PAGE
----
Your body temperature shifts over the course of the day and night. “Core temperature decreases slightly and skin temperature increases around bedtime to prepare you for sleep,” says Roy Raymann, PhD, a consultant who has published scientific papers on sleep and temperature and is based in San Diego. “During the second half of the night, it flips to help you wake up.” The right bedding keeps you from overheating and waking up.
Choose breathable sheets. These warm the skin while allowing heat from the core to dissipate into the air, Raymann says. Natural fibers—such as 100 percent cotton or linen—are a good choice. They’re more breathable than polyester or cotton-poly blends. Tencel lyocell and rayon sheets work well, too, says Deborah Young, a textile instructor at the Fashion Institute of Design & Merchandising in Los Angeles.
Stick with cozy blankets that allow for good airflow. That means cotton and lightweight wool, such as merino wool, Young says. They’ll keep you pleasantly toasty while still letting air flow through. Fleece, usually made with polyester, offers warmth, too, but less breathability, so it’s not the best choice if you tend to sleep hot.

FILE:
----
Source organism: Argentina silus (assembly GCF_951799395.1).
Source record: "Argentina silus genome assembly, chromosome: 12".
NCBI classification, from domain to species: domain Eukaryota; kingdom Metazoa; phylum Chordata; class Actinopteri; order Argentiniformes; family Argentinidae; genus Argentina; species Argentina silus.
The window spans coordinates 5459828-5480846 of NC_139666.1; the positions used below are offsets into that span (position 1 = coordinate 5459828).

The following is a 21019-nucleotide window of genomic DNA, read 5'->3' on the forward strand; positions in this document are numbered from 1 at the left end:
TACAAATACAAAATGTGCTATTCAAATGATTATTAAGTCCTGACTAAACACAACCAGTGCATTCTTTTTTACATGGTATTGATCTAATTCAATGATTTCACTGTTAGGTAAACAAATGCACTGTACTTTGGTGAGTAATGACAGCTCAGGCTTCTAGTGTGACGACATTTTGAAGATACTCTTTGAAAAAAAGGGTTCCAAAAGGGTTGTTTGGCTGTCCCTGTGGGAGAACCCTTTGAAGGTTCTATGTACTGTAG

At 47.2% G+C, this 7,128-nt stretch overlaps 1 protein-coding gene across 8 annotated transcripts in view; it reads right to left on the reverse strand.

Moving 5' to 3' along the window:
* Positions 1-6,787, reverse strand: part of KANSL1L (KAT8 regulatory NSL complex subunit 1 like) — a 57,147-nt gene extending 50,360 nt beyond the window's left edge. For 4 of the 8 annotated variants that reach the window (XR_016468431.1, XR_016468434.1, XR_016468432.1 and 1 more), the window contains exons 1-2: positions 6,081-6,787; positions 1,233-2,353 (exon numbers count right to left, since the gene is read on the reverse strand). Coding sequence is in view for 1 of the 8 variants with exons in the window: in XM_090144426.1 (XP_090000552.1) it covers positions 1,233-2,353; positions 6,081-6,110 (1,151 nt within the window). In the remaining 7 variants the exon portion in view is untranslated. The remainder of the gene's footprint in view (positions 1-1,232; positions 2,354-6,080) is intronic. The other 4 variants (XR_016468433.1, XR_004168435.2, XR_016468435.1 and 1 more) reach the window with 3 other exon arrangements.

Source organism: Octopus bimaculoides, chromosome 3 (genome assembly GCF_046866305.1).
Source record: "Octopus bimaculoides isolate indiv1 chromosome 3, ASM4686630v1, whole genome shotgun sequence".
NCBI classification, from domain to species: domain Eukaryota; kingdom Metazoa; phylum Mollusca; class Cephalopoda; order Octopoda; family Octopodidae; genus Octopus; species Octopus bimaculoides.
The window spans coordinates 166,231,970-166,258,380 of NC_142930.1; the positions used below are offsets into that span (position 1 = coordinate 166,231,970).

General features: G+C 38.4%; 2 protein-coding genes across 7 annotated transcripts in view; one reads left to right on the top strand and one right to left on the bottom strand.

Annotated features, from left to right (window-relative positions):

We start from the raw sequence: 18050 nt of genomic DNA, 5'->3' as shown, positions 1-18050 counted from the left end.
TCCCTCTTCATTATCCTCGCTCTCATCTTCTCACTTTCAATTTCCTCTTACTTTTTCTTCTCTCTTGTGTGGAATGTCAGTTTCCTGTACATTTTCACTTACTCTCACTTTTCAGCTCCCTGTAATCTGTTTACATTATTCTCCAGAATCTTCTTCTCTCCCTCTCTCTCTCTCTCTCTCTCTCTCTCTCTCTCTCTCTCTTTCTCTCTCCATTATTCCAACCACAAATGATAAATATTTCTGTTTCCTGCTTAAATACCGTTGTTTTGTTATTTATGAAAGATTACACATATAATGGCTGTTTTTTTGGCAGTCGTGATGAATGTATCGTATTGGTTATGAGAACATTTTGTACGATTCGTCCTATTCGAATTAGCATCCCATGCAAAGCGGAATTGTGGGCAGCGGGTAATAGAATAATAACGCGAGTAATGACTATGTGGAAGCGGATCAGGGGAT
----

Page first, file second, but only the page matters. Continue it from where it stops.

Go with a down comforter, if you can. A cotton comforter filled with down—generally the softest and fluffiest feathers of a goose or duck—will add warmth without trapping excessive heat. If you prefer to avoid down, look for a down-alternative comforter described as breathable or temperature-regulating.
Look for designs that have many smaller individual compartments sewn all the way through the comforter. This helps prevent the filling from bunching up and leaving uncomfortable lumps and thin spots.
Layer up your coverings. This lets you easily adjust throughout the night—peeling a layer off if you’re hot, or adding another piece if it’s too cool.